Jakob’s Wife review – high hopes satisfied, at least at first Mid-life catharsis

April 12, 2021
Alix Turner 0
Film Reviews
3.5

Summary

New horror based on old ideas and timeless drama. Much of it brilliant, though a change of tone partway through may lessen the impact.

3.5

Summary

New horror based on old ideas and timeless drama. Much of it brilliant, though a change of tone partway through may lessen the impact.

First, I saw Barbara Crampton getting excited about Jakob’s Wife on Twitter. A little while later, I received some very brief information from the film’s publicist, and on reading the full list of names involved, I got excited too. Jakob’s Wife is directed by Travis Stevens (The Girl on the Third Floor) and co-written with Stevens alongside Kathy Charles (Castle Freak) and Mark Steensland (The Special). And yes, the glorious Ms. Crampton plays the eponymous Wife, at the side of Larry Fessenden (Depraved), who plays Jakob.

I didn’t read any other reviews, watch the trailers, or even view the film images before watching, and I’m glad I didn’t: all of those give away spoilers, and I will shy away from those as much as I can. Those names alone – along with composer Tara Busch, whose name I didn’t spot until I pressed “play” – told me Jakob’s Wife came from a talented team; though by and large, they are names known to horror fandom, rather than a wider cinema audience.

From the start, I saw Stevens’ style in the simple location and the story that zoomed in on a single person’s outlook. A dry, crisp, small-town atmosphere is plainly presented, with a congregation shaking hands politely with Pastor Jakob Fedder (Fessenden) after his service, and his wife Anne Fedder (Crampton) a meek and pastel companion to complete the picture of comfortable and traditional domesticity. Over their thirty years of marriage though, Anne has gradually found herself living for his support and expectations, no longer entirely aware of her own needs beyond keep fit videos and perhaps catching up with an old friend from teenage years, Tom Low (Robert Rusler). After a slightly flirty meal, Anne and Tom go to check out the site of a community project Tom is booked to work on, and they have a shocking encounter there which changes Anne’s outlook.

Barbara Crampton’s performance in Jakob’s Wife, especially in the first half-hour or so, is the best I’ve seen of hers. Her portrayal of someone who is aware of the changes her life has gone through, but who has only just started to consider how she feels about them, is subtle, observant, and sympathetic. Fessenden’s – uncommonly clean-cut – Jakob, meanwhile is a solid patriarch; not bossy, but the sort who simply expects breakfast cooked for him and who doesn’t know what to do when it isn’t. When Anne starts to discover that she wants to “live bigger”, Jakob retracts: are the writers telling us that traditional marriages have to have a dominant partner? The story certainly presents such a marriage as stifling, and the introductory scenes (which some have considered too slow) form a near-perfect demonstration of a relationship in which one person has no idea there are any problems while the other is wondering why they didn’t notice years ago.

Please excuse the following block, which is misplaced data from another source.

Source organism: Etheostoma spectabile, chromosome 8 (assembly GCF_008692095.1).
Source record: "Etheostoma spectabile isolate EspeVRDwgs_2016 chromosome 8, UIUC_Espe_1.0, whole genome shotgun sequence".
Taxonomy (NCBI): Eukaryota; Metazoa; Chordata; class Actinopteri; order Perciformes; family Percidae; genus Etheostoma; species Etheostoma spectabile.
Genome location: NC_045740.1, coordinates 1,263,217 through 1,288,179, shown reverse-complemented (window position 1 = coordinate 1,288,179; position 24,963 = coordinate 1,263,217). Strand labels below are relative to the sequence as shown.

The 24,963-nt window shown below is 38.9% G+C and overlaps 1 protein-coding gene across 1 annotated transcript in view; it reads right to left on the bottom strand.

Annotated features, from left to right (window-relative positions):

It probably seems like I’m describing a domestic drama so far, but trust me: Jakob’s Wife is certainly a horror (I’m just going to avoid being too specific), and once that nature shows itself it hardly stops. There is blood, a sinister Master, a violent death or two, and more blood. And more. Some will relish those scenes, though I got a lot more out of the near emancipation of Anne. The day after her night out with Tom was spent rediscovering what she enjoyed: she dressed differently, explored new foods (the close-up on her licking her finger was priceless), rearranged the furniture, danced, and started to think about how life could be different. These scenes were rich with sensory abandon, and tension too, as Jakob himself was unaware of what was happening, and as an audience, we could not guess the impact.

And sure, I enjoyed the horror aspects too, but what I did not appreciate was the change in the film’s tone. After roughly half an hour, when the exuberant blood flow started to present itself as a little more like a gush, the tense drama became somewhat comedic; or at least tried to, but because I was so invested in the marital transformations and the beautiful tension surrounding it, the dark slapstick couldn’t make me smile. The story still had plenty going for it, and the analogies to everyday sexism and mid-life crises were still in full play right to the end, but they no longer had the weight they’d been granted initially.

I do have some other positive comments, mind you. For one thing, it is incredibly refreshing to see Barbara Crampton (now over sixty years old) taking a central role in such a film, following the largely secondary or minor characters that she’s played since her You’re Next come-back. With Fessenden too just a few years younger, this is a rare film that focuses on a couple in their late middle-age, and with actors acting their age too, not denying it or covering it up. Another positive is the way familiar, somewhat traditional themes and tropes were given an updated twist; complemented by Tara Busch’s synthesizer music, which somehow straddles the line between modern and retro. It’s almost as though horror that we’ve been used to for many years – like familiar actors or a thirty-year marriage – is something we can wake up to and look at differently.

RLJE Films and Shudder will release the horror film Jakob’s Wife In Theaters, On Demand and Digital on April 16, 2021.

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